Journalist David Sanger to speak about reality of Obama’s 1st year
July 6, 2010
■ July 22: Paul Volcker, former chairman of the Federal Reserve Board: Can We Make the Government and the Economy Work for Us?
■ Aug. 5: Paul Peterson, professor of government at Harvard University and senior fellow at the Hoover Institution at Stanford University: Saving the American School
■ Aug. 12: Joseph Nye, professor of international relations and former dean of the Kennedy School at Harvard University: Smart Power — America’s Global Position
Barack Obama has been president for one year, five months and 17 days.
In that time, The New York Times chief Washington correspondent David Sanger said, he has confronted a difficult world, and rifts have developed between the promises of the campaign and the reality of governance.
Sanger will be the first speaker this year in the Seminars at Steamboat series and will speak at 5 p.m. Thursday at Strings Music Pavilion. He said he isn't looking to judge the president's successes as much as looking at where the country stands now, especially in terms of international relationships.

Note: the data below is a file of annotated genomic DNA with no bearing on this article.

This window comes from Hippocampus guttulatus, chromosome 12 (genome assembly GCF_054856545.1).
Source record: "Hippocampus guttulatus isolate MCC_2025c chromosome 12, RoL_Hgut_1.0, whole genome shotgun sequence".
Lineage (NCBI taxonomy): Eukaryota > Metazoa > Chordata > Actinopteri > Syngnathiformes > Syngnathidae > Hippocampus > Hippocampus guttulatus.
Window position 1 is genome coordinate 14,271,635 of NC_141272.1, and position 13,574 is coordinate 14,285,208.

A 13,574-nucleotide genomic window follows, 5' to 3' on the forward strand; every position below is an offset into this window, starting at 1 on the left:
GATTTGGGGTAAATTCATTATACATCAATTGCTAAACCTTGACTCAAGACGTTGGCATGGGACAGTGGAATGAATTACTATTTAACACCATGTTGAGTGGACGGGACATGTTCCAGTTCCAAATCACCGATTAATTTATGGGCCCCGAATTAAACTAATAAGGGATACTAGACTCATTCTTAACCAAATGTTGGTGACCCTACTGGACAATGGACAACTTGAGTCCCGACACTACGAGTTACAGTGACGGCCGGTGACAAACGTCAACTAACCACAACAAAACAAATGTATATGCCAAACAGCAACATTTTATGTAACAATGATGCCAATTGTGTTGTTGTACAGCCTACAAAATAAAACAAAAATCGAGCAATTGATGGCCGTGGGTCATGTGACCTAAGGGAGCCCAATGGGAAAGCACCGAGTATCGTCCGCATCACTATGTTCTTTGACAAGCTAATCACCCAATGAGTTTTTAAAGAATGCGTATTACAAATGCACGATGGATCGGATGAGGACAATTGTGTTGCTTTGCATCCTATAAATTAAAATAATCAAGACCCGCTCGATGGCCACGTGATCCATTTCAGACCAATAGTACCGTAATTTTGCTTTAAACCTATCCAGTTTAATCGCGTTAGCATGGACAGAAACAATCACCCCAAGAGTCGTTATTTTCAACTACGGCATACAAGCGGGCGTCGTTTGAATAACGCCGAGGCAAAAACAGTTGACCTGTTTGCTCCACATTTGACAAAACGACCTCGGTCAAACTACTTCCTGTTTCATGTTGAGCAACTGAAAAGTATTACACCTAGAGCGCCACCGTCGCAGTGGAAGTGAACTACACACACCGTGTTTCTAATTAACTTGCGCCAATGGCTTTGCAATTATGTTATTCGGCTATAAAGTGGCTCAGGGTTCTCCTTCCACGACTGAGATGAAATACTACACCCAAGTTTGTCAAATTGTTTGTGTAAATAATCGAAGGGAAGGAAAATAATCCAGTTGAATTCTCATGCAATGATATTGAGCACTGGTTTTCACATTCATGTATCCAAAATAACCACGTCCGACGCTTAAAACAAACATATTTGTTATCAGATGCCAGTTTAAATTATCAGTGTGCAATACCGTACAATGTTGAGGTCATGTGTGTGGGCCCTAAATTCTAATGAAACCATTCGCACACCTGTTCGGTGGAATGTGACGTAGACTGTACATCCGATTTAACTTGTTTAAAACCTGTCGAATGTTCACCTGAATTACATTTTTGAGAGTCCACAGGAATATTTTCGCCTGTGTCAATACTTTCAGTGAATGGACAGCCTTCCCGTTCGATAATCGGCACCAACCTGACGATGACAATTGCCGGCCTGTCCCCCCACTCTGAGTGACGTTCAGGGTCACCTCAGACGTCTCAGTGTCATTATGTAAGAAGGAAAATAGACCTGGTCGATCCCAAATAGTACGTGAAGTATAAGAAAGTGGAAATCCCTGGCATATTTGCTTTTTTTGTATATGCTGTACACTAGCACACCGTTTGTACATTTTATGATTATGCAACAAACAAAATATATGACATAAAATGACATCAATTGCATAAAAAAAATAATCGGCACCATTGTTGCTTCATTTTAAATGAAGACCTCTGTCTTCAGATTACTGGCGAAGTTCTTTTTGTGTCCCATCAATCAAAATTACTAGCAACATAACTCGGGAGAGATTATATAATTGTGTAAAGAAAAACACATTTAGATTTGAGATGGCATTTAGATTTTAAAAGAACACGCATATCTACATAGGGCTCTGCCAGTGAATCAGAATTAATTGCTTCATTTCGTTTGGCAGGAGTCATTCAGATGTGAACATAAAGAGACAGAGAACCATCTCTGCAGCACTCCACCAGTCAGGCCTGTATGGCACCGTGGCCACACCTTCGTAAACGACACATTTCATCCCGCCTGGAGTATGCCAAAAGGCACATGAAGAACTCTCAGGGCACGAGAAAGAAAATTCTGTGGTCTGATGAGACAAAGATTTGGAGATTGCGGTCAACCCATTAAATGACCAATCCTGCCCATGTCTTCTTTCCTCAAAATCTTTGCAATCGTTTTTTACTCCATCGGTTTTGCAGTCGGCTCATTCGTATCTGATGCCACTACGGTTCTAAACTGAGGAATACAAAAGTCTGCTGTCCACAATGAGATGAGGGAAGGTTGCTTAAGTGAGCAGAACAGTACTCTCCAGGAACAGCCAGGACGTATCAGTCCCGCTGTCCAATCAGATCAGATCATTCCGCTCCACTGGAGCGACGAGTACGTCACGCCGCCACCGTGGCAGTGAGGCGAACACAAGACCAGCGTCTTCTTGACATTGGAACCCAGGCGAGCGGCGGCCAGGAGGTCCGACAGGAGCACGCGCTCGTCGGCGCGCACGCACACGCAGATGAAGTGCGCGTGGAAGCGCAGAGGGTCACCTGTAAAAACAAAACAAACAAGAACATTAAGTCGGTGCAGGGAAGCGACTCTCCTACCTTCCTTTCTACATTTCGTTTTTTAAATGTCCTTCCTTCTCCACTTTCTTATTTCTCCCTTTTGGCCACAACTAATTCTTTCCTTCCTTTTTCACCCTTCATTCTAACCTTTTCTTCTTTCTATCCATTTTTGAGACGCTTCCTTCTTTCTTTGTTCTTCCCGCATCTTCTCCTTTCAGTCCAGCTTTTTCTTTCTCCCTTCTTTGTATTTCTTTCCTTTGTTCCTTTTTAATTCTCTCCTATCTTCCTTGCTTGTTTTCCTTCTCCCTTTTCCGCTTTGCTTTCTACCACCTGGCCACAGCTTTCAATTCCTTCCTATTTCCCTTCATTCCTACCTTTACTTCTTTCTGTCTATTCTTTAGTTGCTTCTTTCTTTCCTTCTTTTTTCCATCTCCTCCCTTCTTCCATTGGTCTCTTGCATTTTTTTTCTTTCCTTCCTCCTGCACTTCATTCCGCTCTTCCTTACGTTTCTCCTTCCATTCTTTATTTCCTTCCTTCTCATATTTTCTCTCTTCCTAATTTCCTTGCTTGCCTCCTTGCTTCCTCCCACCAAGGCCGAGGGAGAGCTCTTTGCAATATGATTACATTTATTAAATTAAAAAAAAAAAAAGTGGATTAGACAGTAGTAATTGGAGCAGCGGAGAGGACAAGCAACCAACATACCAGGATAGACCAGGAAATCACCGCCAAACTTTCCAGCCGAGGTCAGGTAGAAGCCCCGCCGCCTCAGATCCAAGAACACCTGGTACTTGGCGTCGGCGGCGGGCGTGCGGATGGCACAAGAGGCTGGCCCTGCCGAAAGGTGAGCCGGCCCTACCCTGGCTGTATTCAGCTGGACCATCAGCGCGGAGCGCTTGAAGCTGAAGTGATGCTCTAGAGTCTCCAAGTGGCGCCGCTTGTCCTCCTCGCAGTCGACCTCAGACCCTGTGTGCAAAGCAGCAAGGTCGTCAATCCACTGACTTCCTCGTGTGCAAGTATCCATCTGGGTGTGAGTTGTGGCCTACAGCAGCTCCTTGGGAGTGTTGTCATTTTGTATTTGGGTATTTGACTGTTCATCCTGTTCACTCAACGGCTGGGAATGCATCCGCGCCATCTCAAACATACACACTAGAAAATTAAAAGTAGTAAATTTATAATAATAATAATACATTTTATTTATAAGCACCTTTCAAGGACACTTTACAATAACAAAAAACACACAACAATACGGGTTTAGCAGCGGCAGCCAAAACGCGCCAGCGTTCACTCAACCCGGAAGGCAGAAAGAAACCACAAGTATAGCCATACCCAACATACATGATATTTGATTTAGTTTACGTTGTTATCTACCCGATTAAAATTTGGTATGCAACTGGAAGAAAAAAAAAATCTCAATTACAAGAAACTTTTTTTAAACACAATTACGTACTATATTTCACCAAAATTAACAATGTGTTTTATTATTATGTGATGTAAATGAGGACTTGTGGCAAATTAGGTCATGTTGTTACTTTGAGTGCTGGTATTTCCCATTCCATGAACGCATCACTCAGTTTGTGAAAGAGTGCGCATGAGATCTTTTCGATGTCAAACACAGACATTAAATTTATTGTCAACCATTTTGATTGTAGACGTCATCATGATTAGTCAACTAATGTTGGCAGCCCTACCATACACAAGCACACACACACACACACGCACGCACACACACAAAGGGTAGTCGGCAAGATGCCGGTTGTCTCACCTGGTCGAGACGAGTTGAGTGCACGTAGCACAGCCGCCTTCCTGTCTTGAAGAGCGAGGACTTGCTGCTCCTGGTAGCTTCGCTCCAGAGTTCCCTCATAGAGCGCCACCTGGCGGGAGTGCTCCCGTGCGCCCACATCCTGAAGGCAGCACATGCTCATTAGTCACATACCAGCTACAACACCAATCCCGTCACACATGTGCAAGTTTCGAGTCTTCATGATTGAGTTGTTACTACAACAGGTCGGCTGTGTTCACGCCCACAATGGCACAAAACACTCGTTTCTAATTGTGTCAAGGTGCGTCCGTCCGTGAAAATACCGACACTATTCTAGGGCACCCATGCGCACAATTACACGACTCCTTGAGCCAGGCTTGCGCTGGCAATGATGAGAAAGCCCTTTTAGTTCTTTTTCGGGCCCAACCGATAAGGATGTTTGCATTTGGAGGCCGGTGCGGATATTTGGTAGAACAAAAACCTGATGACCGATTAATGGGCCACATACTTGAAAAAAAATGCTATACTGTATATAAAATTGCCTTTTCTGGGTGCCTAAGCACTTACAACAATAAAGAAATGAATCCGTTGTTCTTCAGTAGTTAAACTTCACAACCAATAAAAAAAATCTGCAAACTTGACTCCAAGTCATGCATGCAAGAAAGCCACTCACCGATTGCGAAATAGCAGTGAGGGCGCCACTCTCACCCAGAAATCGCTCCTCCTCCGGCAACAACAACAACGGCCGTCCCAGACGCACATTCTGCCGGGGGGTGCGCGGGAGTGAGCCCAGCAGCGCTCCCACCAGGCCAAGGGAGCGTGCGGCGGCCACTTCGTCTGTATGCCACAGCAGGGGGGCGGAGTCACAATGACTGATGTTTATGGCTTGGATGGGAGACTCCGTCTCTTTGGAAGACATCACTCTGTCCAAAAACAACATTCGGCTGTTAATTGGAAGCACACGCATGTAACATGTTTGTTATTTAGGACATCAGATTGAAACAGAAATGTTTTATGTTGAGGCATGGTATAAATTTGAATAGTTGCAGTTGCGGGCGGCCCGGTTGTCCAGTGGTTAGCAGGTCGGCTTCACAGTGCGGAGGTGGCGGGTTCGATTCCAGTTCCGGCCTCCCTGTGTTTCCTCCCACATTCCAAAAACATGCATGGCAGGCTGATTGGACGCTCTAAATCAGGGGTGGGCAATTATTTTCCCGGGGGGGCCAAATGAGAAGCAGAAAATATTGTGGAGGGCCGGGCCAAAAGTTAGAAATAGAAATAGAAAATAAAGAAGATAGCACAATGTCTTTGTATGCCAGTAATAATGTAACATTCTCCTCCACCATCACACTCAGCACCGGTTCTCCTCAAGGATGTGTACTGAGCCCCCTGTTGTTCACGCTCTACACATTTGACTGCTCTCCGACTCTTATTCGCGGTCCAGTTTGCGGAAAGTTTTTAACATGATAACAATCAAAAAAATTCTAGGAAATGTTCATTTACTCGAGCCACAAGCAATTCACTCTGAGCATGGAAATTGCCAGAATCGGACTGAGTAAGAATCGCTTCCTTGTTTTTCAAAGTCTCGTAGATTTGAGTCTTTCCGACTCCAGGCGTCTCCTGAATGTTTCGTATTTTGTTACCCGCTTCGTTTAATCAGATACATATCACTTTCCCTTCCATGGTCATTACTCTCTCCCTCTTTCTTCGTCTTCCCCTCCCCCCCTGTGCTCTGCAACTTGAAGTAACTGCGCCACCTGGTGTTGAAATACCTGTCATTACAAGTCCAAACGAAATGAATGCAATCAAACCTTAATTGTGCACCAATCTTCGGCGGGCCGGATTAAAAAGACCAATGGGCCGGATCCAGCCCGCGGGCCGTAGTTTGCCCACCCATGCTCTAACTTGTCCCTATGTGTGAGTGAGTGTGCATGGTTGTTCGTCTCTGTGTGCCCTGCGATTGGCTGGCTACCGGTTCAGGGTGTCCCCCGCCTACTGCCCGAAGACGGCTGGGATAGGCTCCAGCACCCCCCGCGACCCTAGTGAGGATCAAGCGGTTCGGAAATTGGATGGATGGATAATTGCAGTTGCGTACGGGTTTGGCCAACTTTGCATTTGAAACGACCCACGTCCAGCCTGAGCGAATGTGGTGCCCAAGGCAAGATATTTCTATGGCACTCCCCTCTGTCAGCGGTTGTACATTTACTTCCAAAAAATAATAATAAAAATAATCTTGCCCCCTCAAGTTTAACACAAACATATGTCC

"When you are a year and a half into a presidency, any presidency, you're at that point where people can begin to understand the inevitable gaps that happen in any presidency between the high expectations of when one came in and the issues that came along," Sanger said.
He said Obama's style of sitting down to talk with leaders of other countries hasn't been as fruitful as was hoped.
"Iran and North Korea haven't engaged back, which is part of the frustration he's dealing with now as he's having an era of tougher sanctions and so forth," Sanger said.
The seminar will consist of a presentation of about 35 minutes followed by questions from the audience. Sanger said he hopes to include relevant updates from breaking news, including an update about Obama's planned meeting with Israeli Prime Minister Benjamin Netanyahu about Israeli/Palestinian relations.
"Certainly, there have been some surprises nobody could have anticipated," Sanger said. "The president, I don't think was planning on having to deal with an oil spill at this stage, so one of the interesting questions I'll probably take a look at is what we've learned about the president's flexibility in handling the unexpected."
Sanger said he also hopes to set the groundwork for future seminars, including Joseph Nye's Aug. 12 talk, Smart Power: America's Global Position. Sanger said Nye, an internationally renowned public policy theorist, was a mentor to him.
The seminar is free, but donations are accepted.